Chamber event puts focus on what’s keeping workers at home

The Chamber of Commerce of West Alabama is spending time throughout the month hearing from experts and residents regarding problems the area faces when it comes to keeping employers and their employees happy and productive.

Topics in the organization’s Next Level Series have already focused on crime, diversity and infrastructure. This week’s topic? Barriers keeping residents at home instead of in the workforce.

Some of the most common barriers include a lack of affordable, safe child care, housing and transportation. Solving those issues means more people can earn a solid living, said West Alabama Works Executive Director Donny Jones.

“This is a real critical strategy for our community, to build the workforce we need for the coming years,” Jones said.

About 20% of Alabama’s 4.8 million residents live in poverty, and 11% receive disability benefits or welfare. Some of those residents would be capable of earning more money if they had reliable transportation, Jones said.

“How are we as a community going to help support them in getting back in the workforce, and what are the types of programs we put in place where individuals can get to and from work?” Jones said.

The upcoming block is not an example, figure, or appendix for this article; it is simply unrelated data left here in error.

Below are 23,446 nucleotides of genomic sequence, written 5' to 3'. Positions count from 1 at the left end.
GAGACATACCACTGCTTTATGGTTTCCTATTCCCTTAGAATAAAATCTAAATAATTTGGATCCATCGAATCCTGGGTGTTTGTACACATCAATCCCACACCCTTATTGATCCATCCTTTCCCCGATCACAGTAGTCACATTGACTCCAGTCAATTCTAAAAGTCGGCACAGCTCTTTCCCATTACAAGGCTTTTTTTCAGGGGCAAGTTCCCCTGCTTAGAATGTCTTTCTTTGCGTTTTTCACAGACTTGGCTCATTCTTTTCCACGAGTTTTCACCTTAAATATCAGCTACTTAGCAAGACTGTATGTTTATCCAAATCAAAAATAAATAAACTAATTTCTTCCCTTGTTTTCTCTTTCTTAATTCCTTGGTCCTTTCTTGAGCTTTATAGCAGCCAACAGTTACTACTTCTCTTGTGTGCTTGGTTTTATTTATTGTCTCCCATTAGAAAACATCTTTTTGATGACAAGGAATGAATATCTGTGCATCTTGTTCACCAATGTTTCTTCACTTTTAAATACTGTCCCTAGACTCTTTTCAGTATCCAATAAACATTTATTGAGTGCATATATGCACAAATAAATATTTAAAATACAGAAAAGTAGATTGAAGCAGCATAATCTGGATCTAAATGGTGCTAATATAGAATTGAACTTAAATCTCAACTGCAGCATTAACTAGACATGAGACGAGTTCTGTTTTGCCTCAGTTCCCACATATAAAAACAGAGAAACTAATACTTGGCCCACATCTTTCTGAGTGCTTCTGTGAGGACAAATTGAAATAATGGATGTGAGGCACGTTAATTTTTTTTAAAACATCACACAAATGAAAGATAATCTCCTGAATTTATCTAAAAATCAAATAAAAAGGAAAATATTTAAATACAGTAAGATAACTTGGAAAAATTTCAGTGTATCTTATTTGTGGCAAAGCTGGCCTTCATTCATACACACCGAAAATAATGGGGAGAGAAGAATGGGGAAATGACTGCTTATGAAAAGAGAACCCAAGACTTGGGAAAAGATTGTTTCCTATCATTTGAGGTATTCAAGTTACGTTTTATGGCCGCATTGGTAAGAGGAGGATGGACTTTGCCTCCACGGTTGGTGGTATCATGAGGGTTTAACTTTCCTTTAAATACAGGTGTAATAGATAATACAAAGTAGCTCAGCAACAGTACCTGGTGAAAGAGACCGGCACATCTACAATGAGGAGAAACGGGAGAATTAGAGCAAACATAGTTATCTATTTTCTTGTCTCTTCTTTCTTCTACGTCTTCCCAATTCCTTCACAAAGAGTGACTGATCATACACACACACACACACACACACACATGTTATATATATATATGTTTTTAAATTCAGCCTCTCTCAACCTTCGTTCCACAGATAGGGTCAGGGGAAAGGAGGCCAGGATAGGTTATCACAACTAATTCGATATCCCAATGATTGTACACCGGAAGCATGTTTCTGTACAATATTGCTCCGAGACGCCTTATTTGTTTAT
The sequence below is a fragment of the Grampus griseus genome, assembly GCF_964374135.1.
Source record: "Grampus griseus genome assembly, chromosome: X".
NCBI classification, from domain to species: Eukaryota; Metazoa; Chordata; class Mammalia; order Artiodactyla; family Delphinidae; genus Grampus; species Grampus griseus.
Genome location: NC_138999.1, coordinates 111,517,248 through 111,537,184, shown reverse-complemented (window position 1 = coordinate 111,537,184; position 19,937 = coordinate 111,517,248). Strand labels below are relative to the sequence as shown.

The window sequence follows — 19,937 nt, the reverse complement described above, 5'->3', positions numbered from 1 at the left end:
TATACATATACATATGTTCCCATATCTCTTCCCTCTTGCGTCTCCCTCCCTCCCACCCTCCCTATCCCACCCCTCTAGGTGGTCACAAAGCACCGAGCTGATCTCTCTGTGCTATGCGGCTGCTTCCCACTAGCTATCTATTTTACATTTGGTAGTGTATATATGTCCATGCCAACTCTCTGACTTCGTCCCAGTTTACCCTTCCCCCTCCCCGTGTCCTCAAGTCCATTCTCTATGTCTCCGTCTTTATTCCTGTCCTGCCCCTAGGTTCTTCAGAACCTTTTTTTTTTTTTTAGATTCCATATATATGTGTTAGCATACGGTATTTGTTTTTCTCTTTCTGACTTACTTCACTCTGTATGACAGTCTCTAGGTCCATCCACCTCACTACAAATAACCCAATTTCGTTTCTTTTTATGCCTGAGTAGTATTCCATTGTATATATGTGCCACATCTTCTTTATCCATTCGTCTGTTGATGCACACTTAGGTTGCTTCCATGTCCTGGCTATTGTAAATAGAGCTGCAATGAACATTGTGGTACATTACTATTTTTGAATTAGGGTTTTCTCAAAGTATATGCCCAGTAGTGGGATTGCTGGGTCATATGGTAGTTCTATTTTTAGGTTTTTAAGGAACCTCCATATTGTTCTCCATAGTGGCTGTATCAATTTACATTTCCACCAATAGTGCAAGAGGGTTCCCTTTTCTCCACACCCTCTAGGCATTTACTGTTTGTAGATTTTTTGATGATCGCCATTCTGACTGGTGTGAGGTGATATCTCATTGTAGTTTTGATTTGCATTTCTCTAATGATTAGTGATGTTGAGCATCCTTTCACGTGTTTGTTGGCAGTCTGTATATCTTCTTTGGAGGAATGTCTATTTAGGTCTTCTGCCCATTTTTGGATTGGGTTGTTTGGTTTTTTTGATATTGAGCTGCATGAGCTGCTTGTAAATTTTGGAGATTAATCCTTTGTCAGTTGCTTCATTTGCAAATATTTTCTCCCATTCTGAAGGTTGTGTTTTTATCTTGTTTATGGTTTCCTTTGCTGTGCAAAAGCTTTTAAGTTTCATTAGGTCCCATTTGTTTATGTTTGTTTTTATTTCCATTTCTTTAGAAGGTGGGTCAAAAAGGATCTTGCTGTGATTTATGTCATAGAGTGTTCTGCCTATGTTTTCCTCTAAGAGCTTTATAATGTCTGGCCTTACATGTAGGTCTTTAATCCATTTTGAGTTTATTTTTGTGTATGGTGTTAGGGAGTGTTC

Much of Alabama is rural, and 16% of the state’s residents travel at least 34 miles to work every day. That means those workers need reliable transportation and enough money for gas.

Even then, many residents who have reliable transportation are out of luck when it comes to child care. It’s astronomically expensive, and waitlists can be years long, meaning even those who can afford it might be stuck in limbo waiting for a coveted spot to open.

According to an Alabama Department of Human Resources child care market rate survey, the average cost for a single child in 2021 attending day care in Tuscaloosa is $127 a week, or $508 a month.

Some employers, like Mercedes-Benz U.S. International, have on-site child care services, but there is a cost involved.

“Employees won’t stay if they don’t have a safe, consistent place for their children to go,” said University of Alabama Early Childhood Education Assistant Professor Allison Hooper.

Child care is a complicated endeavor in Alabama because of the costs involved, Hooper said, so there aren’t many people lining up to open a day care.

“We need more child care programs to start with,” Hooper said. “It’s hard to run a child care business, and it’s hard to make a profit.”

The Next Level Series continues March 23 with a discussion on economic diversification. You can learn more about the event right here.

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